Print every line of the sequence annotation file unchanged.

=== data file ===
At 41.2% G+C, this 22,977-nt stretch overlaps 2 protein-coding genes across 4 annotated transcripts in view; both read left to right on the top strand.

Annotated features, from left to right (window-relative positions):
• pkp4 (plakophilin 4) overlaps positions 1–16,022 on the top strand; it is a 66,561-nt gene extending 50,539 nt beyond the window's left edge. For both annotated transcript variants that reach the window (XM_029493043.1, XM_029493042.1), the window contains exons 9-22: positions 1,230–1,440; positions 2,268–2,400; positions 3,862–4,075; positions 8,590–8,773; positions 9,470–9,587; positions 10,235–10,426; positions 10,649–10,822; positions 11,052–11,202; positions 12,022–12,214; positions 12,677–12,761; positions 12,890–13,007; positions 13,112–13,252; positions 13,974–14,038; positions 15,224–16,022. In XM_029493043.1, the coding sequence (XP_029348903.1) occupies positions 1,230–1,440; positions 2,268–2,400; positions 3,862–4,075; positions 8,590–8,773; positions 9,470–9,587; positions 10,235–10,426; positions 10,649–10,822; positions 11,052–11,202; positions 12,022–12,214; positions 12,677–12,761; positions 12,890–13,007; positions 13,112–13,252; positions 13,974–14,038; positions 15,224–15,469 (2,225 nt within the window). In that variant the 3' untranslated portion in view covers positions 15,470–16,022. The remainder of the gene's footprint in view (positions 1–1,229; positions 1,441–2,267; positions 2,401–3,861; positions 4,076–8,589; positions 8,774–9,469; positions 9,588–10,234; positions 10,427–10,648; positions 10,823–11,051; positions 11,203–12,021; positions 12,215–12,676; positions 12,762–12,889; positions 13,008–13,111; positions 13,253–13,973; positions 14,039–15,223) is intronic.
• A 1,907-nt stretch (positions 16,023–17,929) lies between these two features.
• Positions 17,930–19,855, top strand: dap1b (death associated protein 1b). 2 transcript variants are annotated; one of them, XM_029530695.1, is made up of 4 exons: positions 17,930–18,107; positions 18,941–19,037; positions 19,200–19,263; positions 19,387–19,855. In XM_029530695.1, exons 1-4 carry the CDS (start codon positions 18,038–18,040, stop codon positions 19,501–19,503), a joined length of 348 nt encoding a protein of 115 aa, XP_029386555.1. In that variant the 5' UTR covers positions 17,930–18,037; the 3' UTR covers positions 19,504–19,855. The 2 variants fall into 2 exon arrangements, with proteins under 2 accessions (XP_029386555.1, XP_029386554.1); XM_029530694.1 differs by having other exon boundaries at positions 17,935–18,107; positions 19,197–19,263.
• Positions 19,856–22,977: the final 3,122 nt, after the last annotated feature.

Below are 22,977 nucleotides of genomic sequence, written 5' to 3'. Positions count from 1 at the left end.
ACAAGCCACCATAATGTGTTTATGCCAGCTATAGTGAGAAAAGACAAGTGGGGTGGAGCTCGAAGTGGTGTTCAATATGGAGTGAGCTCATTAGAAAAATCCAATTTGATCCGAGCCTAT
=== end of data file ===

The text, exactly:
At 41.2% G+C, this 22,977-nt stretch overlaps 2 protein-coding genes across 4 annotated transcripts in view; both read left to right on the top strand.

Annotated features, from left to right (window-relative positions):
• pkp4 (plakophilin 4) overlaps positions 1–16,022 on the top strand; it is a 66,561-nt gene extending 50,539 nt beyond the window's left edge. For both annotated transcript variants that reach the window (XM_029493043.1, XM_029493042.1), the window contains exons 9-22: positions 1,230–1,440; positions 2,268–2,400; positions 3,862–4,075; positions 8,590–8,773; positions 9,470–9,587; positions 10,235–10,426; positions 10,649–10,822; positions 11,052–11,202; positions 12,022–12,214; positions 12,677–12,761; positions 12,890–13,007; positions 13,112–13,252; positions 13,974–14,038; positions 15,224–16,022. In XM_029493043.1, the coding sequence (XP_029348903.1) occupies positions 1,230–1,440; positions 2,268–2,400; positions 3,862–4,075; positions 8,590–8,773; positions 9,470–9,587; positions 10,235–10,426; positions 10,649–10,822; positions 11,052–11,202; positions 12,022–12,214; positions 12,677–12,761; positions 12,890–13,007; positions 13,112–13,252; positions 13,974–14,038; positions 15,224–15,469 (2,225 nt within the window). In that variant the 3' untranslated portion in view covers positions 15,470–16,022. The remainder of the gene's footprint in view (positions 1–1,229; positions 1,441–2,267; positions 2,401–3,861; positions 4,076–8,589; positions 8,774–9,469; positions 9,588–10,234; positions 10,427–10,648; positions 10,823–11,051; positions 11,203–12,021; positions 12,215–12,676; positions 12,762–12,889; positions 13,008–13,111; positions 13,253–13,973; positions 14,039–15,223) is intronic.
• A 1,907-nt stretch (positions 16,023–17,929) lies between these two features.
• Positions 17,930–19,855, top strand: dap1b (death associated protein 1b). 2 transcript variants are annotated; one of them, XM_029530695.1, is made up of 4 exons: positions 17,930–18,107; positions 18,941–19,037; positions 19,200–19,263; positions 19,387–19,855. In XM_029530695.1, exons 1-4 carry the CDS (start codon positions 18,038–18,040, stop codon positions 19,501–19,503), a joined length of 348 nt encoding a protein of 115 aa, XP_029386555.1. In that variant the 5' UTR covers positions 17,930–18,037; the 3' UTR covers positions 19,504–19,855. The 2 variants fall into 2 exon arrangements, with proteins under 2 accessions (XP_029386555.1, XP_029386554.1); XM_029530694.1 differs by having other exon boundaries at positions 17,935–18,107; positions 19,197–19,263.
• Positions 19,856–22,977: the final 3,122 nt, after the last annotated feature.

Below are 22,977 nucleotides of genomic sequence, written 5' to 3'. Positions count from 1 at the left end.
ACAAGCCACCATAATGTGTTTATGCCAGCTATAGTGAGAAAAGACAAGTGGGGTGGAGCTCGAAGTGGTGTTCAATATGGAGTGAGCTCATTAGAAAAATCCAATTTGATCCGAGCCTAT